Racing pioneer Willy T. Ribbs still has that competitive spirit at 66 – The Undefeated

Racing pioneer Willy T. Ribbs admits he was caught off guard six months ago when asked if he would consider coming out of long retirement to compete.

“I said, ‘Look, I’ve been a hell of a stallion for a long time, and I’m grazing right now with my head down and my tail wagging,” “Ribbs recalls. “Rather than going to the glue factory, I told them I would.”

And that’s how Ribbs became one of many legends dusted off to be part of the Camping World SRX series, which begins its inaugural season at Stafford Motor Speedway in Connecticut on Saturday. The series will run for six consecutive weekends, ending with an event on July 17 at Nashville Fairgrounds Speedway in Tennessee.

The series includes racing legends Tony Kanaan (Indianapolis 500 champion in 2013), Tony Stewart (three-time NASCAR Cup Series and 2020 NASCAR Hall of Famer champion) and Michael Waltrip (Daytona 500 winner in 2001 and 2003 ).

It has been 36 years since Ribbs, now 66, made his first attempt in 1985 to qualify for the Indy 500 after becoming a dominant driver in Europe. Ribbs ran into roadblocks on his return to the United States and tried to participate in a sport that did not welcome black people.

The portrayal of boxing promoter Don King in 1985 aided Ribbs in his attempt to race in the Indy 500. Funding from comedian Bill Cosby helped Ribbs become the first African-American pilot to compete in the Indy 500 in 1990. (He also participated in the race in 1993.)

Ribbs, during his career that will now span six decades, was a leading driver in the NASCAR Cup, NASCAR Camping World Truck, IndyCar and Trans Am series. He competed in his last IndyCar race in 1999.

While Ribbs jokes that he’s been pasture since retiring, he’s actually kept himself pretty busy. He has traveled the world supporting his son, Theo, in his rise as a professional clay court sport shooting champion. As Ribbs got involved in the sport, he also began to participate in competitions.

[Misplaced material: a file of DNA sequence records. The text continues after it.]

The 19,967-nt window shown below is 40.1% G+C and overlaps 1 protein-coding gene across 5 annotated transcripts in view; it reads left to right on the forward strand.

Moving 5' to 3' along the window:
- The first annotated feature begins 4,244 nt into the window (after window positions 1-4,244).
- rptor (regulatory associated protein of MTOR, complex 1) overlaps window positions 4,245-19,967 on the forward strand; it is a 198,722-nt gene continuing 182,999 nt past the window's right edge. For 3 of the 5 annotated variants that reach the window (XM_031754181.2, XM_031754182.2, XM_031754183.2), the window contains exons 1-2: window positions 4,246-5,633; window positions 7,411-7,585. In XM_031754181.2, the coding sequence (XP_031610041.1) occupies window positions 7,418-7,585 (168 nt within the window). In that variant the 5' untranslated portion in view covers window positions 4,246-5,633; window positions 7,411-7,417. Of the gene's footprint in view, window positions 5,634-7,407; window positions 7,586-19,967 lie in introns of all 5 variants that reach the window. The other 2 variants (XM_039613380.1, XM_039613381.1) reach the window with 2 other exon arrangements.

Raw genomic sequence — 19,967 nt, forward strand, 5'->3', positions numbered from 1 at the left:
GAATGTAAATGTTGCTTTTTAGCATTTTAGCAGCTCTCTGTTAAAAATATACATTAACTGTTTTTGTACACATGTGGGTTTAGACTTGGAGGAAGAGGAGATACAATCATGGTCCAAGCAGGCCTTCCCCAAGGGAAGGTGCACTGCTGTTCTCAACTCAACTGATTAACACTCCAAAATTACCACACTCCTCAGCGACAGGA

“I thought when I retired that I wouldn’t travel anymore, but ended up traveling more with him,” Ribbs said. “We traveled to Dubai, Italy, Jamaica, Mexico City, Cyprus and England, and I got into competition. But Theo got so good at it, I had to quit.

Ribbs also spent a lot of time last year promoting the documentary. Uppity: The Story of Willy T. Ribbs, which debuted last year on Netflix.

“We spent almost three years on the project, and what was most satisfying was that almost everyone who responded to it said they were crying at the end,” said Ribbs, who added that ‘a TV series about his life was in development.

Ribbs last competed in 2019 when he competed in the Vintage Race of Champions, winning an event in Indianapolis. While the pandemic prevented him from using a car last year, Ribbs said, he will be competitive in the SRX series.

“My whole career has been dedicated to the extraordinary,” said Ribbs. “I have been known to be thrown in the ring and without training. And get the job done. “

The SRX series will see Ribbs compete with other riders who are past their prime (Ribbs is the oldest rider in the series; Ernie Francis Jr., 23, is the youngest), but he predicts the races will produce fiery moments.

“You always have that competitive spirit, no matter what your age,” said Ribbs. “We are bigger. We are older. We have lost feathers. But it’s always going to be a hell of a show.

Jerry Bembry is a senior screenwriter at The Undefeated. Her to-do list items include serenading Lizz Wright and watching the Knicks play an NBA game in June.

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